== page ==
The energy was amazing. At first, the Government spoke about manipulated minorities, but the numbers were so big that they couldn’t deny there is a problem.

After a couple of weeks of occupations, at the Athens demo of the 8th of June 2006, Police hit the students with heavy repressions. Many were injured and a few arrested. The excuse was the heavy rioting that usually takes place during these demos, coming from small or bigger groups of people. The provocation was answered with even bigger demos from the students, and more occupations. Soon, almost no Department was open. The Government retreated, promising that they wouldn’t pass the law during Summer.

The things became calm for a couple of months in the Universities. In September, exams took place normally, and the students failed to support the heavy strikes of Primary School teachers demanding for better wages and more money for schools, that lasted for two months. The strike ended in a failure.

The scenery changed again in January, when the reform of the Constitution procedure started. The right Government, with the consent of the social democrat opposition, agreed on the need for reforms on educations, and promised to change the article number 16 of the Constitution, that forbids the creation of Universities by private entrepreneurs. Only the State is free to found a University.

Then, only in a few days, the students revolted again. It was surprising how fast and massive the new wave of occupations was. Almost 350 schools were occupied (on June it was 420, in a total of about 450 schools in Greece). Big demos were held. They were not as alive as in June, but they were equally big and even more politicized. The students were more experienced now. They discussed more and found better ways of organizing. Also, during the last months, many new grass root groups were created and new people joined in. They were more prepared this time. They asked for better funding and more independence for Universities.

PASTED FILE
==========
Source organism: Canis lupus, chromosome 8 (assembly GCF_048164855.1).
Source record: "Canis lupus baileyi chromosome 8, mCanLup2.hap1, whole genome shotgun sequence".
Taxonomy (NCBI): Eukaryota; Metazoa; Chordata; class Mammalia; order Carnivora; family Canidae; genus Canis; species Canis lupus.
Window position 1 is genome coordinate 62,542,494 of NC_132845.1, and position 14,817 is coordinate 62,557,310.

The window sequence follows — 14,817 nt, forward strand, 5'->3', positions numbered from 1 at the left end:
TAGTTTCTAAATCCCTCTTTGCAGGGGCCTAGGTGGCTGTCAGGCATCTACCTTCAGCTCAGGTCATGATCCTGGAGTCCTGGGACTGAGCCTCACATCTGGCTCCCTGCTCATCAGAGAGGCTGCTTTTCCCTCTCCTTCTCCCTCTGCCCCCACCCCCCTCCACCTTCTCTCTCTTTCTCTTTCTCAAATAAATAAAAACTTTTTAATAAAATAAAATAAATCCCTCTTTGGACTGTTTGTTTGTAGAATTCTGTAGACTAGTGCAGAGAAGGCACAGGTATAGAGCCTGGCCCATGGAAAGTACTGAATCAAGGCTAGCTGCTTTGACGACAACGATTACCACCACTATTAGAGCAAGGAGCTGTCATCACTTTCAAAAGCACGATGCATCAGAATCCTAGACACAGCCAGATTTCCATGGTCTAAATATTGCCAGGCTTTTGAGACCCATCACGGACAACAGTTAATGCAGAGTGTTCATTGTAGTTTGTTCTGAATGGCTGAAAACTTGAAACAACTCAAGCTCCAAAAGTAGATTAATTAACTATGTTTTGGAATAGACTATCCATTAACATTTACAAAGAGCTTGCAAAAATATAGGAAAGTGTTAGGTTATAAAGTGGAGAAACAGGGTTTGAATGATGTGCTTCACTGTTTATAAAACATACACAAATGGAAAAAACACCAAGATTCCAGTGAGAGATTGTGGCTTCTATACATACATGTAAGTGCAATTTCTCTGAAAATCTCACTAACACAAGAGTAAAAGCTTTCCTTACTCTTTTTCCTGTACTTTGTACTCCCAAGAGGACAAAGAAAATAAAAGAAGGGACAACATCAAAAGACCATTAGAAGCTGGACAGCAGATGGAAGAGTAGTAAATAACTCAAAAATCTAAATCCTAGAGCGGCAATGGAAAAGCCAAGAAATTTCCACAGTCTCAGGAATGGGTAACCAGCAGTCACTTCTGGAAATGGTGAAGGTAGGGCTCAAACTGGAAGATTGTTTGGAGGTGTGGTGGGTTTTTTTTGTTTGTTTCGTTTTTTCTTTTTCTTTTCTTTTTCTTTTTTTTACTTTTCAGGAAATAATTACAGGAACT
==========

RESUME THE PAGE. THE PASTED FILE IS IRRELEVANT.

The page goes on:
Then, something unbelievable happened. The main social democrat opposition party, withdrew from the Constitution reform procedure. They found some silly excuse and said that they would no longer take part in the whole process, that included also other kinds of reforms. (Their support is necessary for a Constitutional reform). The Student Movement had created a big crisis inside the party and in the whole political scenery. Everybody was talking about the students’ issue, about the situation in Higher Education, although not always in a good way.

But the Government, despite their failure, didn’t withdraw. They accused the social democrats of hesitating and announced that they would pass the infamous reform law for the University. The situation there was bad for them, and that had to end.

The law was as bad as the former one and even worse. They had added some extra, mostly on University funding and punishing students for occupations, by introducing a high maximum limit of teaching weeks (if less than 13 teaching weeks are accomplished, the semester would be lost). The occupations were actually considered as a threat to the University. The asylum was now meant to protect only the right of work and study, not the freedom of expression and political action.